Sensitivity of Cloud Liquid Water Content Estimates to the...

Devasthale, A., and M. A. Thomas (2012), Sensitivity of Cloud Liquid Water Content Estimates to the Temperature-Dependent Thermodynamic Phase: A Global Study Using CloudSat Data, J. Climate, 25, 7297-7307, doi:10.1175/JCLI-D-11-00521.1.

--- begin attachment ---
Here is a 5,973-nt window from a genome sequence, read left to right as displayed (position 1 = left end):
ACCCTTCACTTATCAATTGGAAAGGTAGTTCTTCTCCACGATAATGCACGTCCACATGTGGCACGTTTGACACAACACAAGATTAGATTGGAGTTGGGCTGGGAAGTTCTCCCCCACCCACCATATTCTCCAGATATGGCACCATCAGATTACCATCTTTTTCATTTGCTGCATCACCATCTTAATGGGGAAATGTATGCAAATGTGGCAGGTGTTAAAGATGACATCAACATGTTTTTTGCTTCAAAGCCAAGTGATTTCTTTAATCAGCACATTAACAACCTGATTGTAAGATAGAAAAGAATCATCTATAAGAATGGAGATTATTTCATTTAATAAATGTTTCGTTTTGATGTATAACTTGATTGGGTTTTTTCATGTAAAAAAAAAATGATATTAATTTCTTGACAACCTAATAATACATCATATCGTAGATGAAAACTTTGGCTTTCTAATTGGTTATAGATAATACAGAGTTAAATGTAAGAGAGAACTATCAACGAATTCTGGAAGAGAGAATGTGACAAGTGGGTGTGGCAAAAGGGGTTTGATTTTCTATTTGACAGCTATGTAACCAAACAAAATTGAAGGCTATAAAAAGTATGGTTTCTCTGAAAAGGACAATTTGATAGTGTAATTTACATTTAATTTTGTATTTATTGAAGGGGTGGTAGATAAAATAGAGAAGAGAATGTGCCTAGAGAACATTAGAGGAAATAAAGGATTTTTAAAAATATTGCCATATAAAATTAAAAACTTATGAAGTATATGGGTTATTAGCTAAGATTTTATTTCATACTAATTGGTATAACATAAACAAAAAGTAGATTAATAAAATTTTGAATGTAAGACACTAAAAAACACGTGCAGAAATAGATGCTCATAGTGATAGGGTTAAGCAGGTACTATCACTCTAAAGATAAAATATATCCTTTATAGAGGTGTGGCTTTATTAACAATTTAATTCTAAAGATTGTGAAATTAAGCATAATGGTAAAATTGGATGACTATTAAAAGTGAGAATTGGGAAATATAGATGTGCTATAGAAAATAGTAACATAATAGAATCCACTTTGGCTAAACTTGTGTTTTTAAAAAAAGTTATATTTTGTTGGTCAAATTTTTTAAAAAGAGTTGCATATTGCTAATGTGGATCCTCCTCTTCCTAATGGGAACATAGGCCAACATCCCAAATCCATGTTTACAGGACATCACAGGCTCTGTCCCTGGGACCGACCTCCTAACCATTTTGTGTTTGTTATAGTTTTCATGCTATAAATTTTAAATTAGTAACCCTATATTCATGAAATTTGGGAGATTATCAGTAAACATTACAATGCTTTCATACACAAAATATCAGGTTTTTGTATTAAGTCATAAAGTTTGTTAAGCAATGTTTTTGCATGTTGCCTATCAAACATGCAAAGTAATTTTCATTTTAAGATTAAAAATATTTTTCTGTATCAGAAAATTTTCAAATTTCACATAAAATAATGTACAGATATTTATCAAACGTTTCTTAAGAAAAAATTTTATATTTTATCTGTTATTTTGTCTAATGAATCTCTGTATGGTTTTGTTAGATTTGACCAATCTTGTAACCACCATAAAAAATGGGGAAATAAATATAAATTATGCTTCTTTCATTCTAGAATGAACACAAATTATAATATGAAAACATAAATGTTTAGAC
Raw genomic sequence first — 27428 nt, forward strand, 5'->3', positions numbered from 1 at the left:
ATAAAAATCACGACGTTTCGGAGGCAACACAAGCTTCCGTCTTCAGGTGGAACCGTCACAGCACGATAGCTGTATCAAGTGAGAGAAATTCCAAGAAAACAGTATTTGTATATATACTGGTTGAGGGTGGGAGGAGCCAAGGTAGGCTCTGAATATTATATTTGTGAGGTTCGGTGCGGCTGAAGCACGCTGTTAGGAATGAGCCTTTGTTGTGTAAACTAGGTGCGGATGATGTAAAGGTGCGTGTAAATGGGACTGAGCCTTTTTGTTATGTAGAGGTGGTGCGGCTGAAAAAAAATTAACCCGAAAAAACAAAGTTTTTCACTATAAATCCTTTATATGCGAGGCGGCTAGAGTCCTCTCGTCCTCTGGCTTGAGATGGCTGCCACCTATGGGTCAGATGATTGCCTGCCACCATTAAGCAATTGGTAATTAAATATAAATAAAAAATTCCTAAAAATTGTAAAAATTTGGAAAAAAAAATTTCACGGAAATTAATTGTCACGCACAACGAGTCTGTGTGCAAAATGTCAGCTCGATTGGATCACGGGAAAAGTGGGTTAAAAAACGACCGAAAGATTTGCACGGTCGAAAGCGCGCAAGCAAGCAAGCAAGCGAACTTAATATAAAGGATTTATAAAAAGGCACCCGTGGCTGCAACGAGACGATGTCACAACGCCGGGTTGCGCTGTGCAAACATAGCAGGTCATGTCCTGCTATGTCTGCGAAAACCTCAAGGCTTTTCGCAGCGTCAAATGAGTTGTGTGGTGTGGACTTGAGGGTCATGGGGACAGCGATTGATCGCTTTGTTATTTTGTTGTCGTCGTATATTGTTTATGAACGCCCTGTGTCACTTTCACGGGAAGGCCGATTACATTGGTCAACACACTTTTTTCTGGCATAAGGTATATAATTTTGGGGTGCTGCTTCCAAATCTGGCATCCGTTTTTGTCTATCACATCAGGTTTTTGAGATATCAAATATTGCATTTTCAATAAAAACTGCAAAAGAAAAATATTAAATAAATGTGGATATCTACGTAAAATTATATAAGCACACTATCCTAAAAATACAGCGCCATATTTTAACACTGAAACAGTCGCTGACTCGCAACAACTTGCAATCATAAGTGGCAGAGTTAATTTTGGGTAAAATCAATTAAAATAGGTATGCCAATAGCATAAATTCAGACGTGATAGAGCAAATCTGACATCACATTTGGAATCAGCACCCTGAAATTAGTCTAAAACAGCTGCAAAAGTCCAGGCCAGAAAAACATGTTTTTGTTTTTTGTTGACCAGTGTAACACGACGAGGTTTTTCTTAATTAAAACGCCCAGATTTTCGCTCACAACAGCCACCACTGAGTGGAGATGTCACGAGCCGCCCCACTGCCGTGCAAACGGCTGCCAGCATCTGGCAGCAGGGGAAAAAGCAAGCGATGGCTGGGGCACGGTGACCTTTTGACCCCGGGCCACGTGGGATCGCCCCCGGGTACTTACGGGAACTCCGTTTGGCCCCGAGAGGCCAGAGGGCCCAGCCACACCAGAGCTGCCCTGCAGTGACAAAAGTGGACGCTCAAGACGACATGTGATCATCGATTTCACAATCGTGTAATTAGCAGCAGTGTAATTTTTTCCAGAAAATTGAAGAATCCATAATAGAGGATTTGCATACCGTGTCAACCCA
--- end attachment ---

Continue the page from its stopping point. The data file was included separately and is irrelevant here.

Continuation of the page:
The main purpose of this study is to underline the sensitivity of cloud liquid water content (LWC) estimates purely to 1) the shape of computationally simplified temperature-dependent thermodynamic phase and 2) the range of subzero temperatures covered to partition total cloud condensate into liquid and ice fractions. Linear, quadratic, or sigmoid-shaped functions for subfreezing temperatures (down to 2208 or 2408C) are often used in climate models and reanalysis datasets for partitioning total condensate. The global vertical profiles of clouds obtained from CloudSat for the 4-yr period June 2006–May 2010 are used for sensitivity analysis and the quantitative estimates of sensitivities based on these realistic cloud profiles are provided. It is found that three cloud regimes in particular—convective clouds in the tropics, low-level clouds in the northern high latitudes, and middle-level clouds over the midlatitudes and Southern Ocean—are most sensitive to assumptions on thermodynamic phase. In these clouds, the LWC estimates based purely on quadratic or sigmoid-shaped functions with a temperature range down to 2208C can differ by up to 20%–40% over the tropics (in seasonal means), 10%–30% over the midlatitudes, and up to 50% over high latitudes compared to a linear assumption. When the temperature range is extended down to 2408C, LWC estimates in the sigmoid case can be much higher than the above values over high-latitude regions compared to the commonly used case with quadratic dependency down to 2208C. This sensitivity study emphasizes the need to critically investigate radiative impacts of cloud thermodynamic phase assumptions in simplified climate models and reanalysis datasets.

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